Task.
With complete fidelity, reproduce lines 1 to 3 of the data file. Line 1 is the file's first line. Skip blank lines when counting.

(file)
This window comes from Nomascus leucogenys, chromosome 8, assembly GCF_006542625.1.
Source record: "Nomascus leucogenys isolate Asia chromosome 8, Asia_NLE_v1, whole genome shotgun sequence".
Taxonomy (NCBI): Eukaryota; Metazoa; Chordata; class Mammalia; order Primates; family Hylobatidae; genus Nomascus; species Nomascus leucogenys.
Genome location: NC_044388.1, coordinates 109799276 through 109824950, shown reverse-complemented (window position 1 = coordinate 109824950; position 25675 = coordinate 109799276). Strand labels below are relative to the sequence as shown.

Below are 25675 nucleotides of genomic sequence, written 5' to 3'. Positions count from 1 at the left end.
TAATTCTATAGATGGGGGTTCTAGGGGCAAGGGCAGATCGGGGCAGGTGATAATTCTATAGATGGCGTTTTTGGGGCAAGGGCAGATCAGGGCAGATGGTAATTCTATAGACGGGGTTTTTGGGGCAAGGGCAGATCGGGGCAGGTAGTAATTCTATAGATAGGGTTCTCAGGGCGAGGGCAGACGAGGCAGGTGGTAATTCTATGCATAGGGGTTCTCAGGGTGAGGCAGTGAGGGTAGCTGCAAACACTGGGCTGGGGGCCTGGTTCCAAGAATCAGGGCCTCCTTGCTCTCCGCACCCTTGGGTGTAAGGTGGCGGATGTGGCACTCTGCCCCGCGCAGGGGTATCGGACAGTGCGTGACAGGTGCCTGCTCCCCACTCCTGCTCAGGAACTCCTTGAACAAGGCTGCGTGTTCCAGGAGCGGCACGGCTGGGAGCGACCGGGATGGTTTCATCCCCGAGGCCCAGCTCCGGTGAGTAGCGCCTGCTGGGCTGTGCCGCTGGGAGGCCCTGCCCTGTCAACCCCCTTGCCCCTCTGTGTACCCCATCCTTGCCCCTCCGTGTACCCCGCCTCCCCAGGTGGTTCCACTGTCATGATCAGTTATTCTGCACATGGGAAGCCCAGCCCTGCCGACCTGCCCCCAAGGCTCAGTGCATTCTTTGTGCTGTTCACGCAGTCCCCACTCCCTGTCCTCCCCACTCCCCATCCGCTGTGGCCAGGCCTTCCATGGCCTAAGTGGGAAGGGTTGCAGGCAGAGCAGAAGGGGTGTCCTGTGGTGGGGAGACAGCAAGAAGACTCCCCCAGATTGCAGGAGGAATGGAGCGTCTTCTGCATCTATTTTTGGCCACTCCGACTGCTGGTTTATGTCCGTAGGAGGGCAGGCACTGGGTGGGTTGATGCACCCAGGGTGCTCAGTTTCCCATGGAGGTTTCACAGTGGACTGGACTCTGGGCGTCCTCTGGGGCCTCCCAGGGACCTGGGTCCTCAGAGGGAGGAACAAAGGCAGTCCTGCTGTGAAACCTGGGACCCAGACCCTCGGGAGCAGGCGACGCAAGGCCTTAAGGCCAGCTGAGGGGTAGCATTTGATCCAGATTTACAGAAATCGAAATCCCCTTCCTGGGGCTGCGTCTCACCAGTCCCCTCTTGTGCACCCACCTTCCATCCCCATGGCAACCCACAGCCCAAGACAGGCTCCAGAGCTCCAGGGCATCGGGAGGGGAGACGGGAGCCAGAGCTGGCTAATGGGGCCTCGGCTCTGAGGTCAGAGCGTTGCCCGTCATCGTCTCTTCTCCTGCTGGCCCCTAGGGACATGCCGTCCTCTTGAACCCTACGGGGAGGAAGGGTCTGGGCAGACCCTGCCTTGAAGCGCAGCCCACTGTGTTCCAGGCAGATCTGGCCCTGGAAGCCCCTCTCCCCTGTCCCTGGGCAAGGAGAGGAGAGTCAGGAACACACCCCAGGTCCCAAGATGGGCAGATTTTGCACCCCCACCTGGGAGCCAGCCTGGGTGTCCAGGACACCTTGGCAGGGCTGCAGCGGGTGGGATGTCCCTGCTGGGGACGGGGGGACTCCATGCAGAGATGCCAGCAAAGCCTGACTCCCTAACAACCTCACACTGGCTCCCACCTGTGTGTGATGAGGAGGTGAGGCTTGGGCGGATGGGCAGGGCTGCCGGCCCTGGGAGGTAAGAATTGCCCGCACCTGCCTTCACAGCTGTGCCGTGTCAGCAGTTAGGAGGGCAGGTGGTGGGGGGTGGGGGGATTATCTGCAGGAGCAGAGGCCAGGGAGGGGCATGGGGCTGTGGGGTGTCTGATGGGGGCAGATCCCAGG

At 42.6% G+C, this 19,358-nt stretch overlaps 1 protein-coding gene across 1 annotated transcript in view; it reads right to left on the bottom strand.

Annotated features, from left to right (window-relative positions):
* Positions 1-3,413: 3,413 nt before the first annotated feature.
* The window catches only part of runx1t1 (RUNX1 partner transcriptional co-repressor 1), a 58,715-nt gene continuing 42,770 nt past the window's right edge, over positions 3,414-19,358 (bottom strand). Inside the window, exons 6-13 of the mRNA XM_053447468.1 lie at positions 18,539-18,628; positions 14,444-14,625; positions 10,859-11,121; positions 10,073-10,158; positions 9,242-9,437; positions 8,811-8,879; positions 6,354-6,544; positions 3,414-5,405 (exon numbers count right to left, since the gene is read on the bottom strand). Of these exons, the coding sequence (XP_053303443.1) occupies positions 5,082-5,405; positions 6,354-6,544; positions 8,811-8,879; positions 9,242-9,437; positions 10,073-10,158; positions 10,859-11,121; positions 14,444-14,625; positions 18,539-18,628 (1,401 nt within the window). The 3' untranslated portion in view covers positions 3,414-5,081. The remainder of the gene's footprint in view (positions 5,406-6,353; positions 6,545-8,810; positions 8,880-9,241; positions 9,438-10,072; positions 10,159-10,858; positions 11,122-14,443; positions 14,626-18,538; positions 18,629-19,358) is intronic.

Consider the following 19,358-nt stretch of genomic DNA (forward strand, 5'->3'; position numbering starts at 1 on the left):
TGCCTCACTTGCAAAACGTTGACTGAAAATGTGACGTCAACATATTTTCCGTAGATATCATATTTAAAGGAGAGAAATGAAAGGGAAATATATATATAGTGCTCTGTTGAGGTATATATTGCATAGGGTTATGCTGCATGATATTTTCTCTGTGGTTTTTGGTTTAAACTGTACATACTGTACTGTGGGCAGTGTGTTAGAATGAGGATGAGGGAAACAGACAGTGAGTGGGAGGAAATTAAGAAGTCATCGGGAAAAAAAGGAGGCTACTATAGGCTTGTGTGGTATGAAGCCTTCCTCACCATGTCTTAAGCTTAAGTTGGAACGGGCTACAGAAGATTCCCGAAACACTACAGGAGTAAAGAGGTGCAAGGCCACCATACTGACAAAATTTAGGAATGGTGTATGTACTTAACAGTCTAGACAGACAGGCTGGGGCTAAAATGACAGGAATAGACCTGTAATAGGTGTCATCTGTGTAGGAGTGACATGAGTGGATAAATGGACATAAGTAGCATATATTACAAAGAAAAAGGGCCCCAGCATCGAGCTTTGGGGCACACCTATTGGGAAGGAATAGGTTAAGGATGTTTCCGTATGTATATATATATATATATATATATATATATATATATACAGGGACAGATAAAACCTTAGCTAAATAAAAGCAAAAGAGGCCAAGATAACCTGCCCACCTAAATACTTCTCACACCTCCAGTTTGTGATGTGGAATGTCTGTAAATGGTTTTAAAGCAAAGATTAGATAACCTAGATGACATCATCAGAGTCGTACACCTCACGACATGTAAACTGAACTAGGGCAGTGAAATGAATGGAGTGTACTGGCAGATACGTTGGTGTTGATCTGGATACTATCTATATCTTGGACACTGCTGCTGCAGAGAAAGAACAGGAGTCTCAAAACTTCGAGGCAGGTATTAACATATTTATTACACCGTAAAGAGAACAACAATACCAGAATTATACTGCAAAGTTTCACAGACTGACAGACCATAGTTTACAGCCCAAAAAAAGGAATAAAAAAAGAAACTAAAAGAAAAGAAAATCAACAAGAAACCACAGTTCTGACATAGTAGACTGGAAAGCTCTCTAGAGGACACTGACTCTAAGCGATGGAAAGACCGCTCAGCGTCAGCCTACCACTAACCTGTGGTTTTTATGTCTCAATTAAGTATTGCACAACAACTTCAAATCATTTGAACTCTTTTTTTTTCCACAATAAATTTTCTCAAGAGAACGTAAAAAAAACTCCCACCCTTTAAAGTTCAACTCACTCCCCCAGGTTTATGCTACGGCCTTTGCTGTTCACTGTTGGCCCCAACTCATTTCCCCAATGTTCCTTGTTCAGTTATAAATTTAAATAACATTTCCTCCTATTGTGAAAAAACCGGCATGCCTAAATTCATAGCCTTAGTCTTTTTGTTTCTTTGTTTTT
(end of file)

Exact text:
This window comes from Nomascus leucogenys, chromosome 8, assembly GCF_006542625.1.
Source record: "Nomascus leucogenys isolate Asia chromosome 8, Asia_NLE_v1, whole genome shotgun sequence".
Taxonomy (NCBI): Eukaryota; Metazoa; Chordata; class Mammalia; order Primates; family Hylobatidae; genus Nomascus; species Nomascus leucogenys.